The thunderstorms this past May are just a memory now, but they left many homes and streets in northeastern Illinois with standing water. The rainfall resulted in the wettest May on record at Chicago O’Hare (9.51 inches) and Midway (7.65 inches) airport stations. For three consecutive years now, the O’Hare station has broken total precipitation records for the month of May.
A 1-inch rainfall on an acre produces about 27,000 gallons of water and it must flow somewhere. Impermeable surfaces such as roofs, sheds, patios, sidewalks, and streets shed rain to surrounding earth and sewers. Although a lawn would seem like a good permeable surface to catch rainwater, grass roots are only 3 to 4 inches deep. When the soil is dry, the water initially runs right off the lawn into adjacent areas. As cities and suburbs continue to develop and build structures and roads, there is less permeable space for water to enter the ground and, as a result, there is more flooding in many areas.
Allowing rainwater into the soil helps recharge underground aquifers and reduces surface runoff (and pollutants) that would otherwise end up in streams and rivers. One way to capture excess water on your property is to plant a rain garden. Rain gardens are basically shallow depressions in the ground filled with topsoil, sand, and compost. Picture a low spot where water can gather and infiltrate the soil. Rain gardens are sometimes located where water is collected from a downspout and directed away from the house. They’re typically planted with native perennials as well as nonnative perennials and grasses with deep roots.
Rain gardens are basically shallow depressions in the ground filled with topsoil, sand, and compost.
The rain garden philosophy—create a landscaped basin where rainwater can gently seep back into the earth instead of into a basement, garage, or sewer—is good, but a common complaint is that rain gardens can look messy. Designing a rain garden can be a challenge. The site can be a little too dry or too wet for certain plants. Determine where and how the water flows on your property and the quality of soil as first steps in selecting the location and the plants. The space should look intentionally designed—it’s not necessarily meant to look like a natural area unless that is the look you want. Edging a rain garden with boulders, permeable pavers, or gravel will help define the space and neatly separate it from the lawn.
Rain gardens can be placed just about anywhere—sun or shade—as long as you choose the appropriate plants. Rainwater generally soaks into the ground in 24 hours or so, depending on the intensity and frequency of the storms. With that in mind, know that rain gardens are not always moist. You need not use all native plants but you should give consideration to the type of plants. Some are rhizomatous and form large mats and should only be used in large landscapes, while others form well-behaved clumps.
Create a rain garden as you would any other perennial border. Select plants based on their ornamental qualities—flower and foliage color, form, texture, and seasonal interest—and plant them in drifts or groupings. Choose plants that not only tolerate occasional flooding, but those that can also handle the hot, dry months of July through September.
Mesic-prairie plants such as big bluestem, black-eyed Susan, and compass plant are native plants that can tolerate wet soil for short periods. Mesic soils are considered “medium-moist soils” and comparable to average well-drained garden soil, while wet-mesic soils are medium moist to soggy most of the year.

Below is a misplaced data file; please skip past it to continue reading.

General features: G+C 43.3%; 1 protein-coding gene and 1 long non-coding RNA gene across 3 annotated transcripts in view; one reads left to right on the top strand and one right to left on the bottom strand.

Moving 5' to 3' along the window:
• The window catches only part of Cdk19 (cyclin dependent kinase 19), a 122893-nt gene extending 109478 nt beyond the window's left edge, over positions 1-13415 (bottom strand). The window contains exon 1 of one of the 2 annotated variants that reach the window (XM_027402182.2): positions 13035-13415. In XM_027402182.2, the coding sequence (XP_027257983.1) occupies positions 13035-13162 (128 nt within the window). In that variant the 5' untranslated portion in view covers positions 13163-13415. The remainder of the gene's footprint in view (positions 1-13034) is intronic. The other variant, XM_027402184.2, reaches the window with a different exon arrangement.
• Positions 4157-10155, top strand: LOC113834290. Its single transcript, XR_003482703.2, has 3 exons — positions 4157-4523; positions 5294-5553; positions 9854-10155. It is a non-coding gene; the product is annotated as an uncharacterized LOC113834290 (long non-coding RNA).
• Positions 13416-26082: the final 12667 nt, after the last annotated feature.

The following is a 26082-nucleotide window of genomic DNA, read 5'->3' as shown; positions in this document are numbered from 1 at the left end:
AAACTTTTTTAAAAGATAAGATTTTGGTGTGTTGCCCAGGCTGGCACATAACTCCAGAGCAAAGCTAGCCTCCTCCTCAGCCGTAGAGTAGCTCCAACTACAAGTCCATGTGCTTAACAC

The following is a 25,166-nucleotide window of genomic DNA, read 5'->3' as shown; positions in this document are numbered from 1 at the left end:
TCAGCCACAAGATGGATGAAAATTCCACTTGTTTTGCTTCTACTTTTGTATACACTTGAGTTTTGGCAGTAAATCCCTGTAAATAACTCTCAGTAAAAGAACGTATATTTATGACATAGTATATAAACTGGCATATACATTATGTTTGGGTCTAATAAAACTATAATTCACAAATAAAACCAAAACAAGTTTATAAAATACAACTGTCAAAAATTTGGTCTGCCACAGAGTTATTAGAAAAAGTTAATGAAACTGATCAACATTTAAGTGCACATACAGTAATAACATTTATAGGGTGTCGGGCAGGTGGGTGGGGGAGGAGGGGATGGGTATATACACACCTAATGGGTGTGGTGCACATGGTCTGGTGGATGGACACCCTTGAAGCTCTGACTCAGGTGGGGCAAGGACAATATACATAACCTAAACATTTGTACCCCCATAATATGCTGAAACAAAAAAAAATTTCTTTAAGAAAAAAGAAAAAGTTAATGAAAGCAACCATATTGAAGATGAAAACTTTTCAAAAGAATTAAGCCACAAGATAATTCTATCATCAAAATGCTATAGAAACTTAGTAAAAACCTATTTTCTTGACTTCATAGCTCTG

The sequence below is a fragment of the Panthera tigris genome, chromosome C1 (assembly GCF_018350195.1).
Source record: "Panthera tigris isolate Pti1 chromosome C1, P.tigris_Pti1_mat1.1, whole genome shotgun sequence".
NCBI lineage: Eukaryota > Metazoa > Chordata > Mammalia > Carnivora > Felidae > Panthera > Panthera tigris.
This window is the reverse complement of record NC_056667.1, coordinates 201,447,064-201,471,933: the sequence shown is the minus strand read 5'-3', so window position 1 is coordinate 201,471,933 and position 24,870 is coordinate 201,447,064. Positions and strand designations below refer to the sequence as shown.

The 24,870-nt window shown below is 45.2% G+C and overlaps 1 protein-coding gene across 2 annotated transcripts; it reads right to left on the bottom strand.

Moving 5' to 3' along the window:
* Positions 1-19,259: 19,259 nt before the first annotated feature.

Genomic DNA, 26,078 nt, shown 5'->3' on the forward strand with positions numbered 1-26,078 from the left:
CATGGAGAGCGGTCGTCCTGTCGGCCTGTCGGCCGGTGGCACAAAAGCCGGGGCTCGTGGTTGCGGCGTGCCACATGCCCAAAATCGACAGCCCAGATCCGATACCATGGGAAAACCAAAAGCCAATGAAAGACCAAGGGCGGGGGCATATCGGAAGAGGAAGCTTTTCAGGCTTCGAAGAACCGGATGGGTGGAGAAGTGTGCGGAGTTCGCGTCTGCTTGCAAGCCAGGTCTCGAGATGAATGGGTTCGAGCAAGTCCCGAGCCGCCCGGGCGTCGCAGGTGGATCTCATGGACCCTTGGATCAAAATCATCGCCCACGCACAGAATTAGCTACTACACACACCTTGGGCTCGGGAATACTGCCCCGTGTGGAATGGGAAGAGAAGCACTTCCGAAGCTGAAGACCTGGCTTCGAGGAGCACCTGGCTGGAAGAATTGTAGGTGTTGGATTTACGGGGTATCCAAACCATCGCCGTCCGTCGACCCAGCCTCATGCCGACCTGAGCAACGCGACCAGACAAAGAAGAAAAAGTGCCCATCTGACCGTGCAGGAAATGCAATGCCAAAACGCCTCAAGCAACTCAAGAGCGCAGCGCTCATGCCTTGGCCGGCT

Herbaceous native plants for rain gardens in sun include swamp milkweed, common tussock sedge, blue flag iris, wild bergamot, marsh blazing star, rosin weed, spiderwort, switch grass, Joe Pye weed, and cup plant. If an area in your garden is continually moist, you’ll want to choose plants that tolerate wet soil for long periods.
Birds and Bees
Creating rain gardens is an important way to bring sustainable practices to our gardens while attracting beneficial insects and birds. Many native herbaceous perennials provide pollen, and some serve as specific host plants for moths and butterflies. Once established, native plants require little irrigation or fertilization. Think of rainwater as a resource, not a waste product.
Designing a rain garden for shade is a matter of picking the right plants. For example, common mountain mint and showy black-eyed Susan (Rudbeckia fulgida) grow in full sun but will also grow in light shade. Brown fox sedge (Carex vulpinoidea) and palm sedge are some of the native sedges that perform in moist woodlands. Canadian anemone, green dragon, jack-in-the-pulpit, Virginia bluebells, false and smooth Solomon’s seal, and marsh marigolds are other native woodland perennials that can handle wet-mesic soil. Native shrubs that tolerate shady floodplain conditions include paw paw, bottlebrush buckeye, smooth hydrangea (Hydrangea arborescens), red-twig dowood, button bush, spicebush, and nannyberry (Viburnum lentago).
Rain Garden Care
Rain gardens often require less care than other types of perennial beds. There is no need to buy bags of mulch, especially if the perennials are placed closer together when planting. As they fill out, they will help deter weeds. If you are planting a rain garden this fall, provide irrigation if the season is dry. A helpful tool is a triangular hoe to remove weeds from between the plants the first season. Cut the perennials down in spring, leaving some stems standing 6 inches tall for tiny native bees that will lay their eggs in them. If the clippings are chopped fine, you can leave them as a mulch that will break down quickly.
Nina Koziol is a garden writer and horticulturist who lives and gardens in Palos Park, Illinois.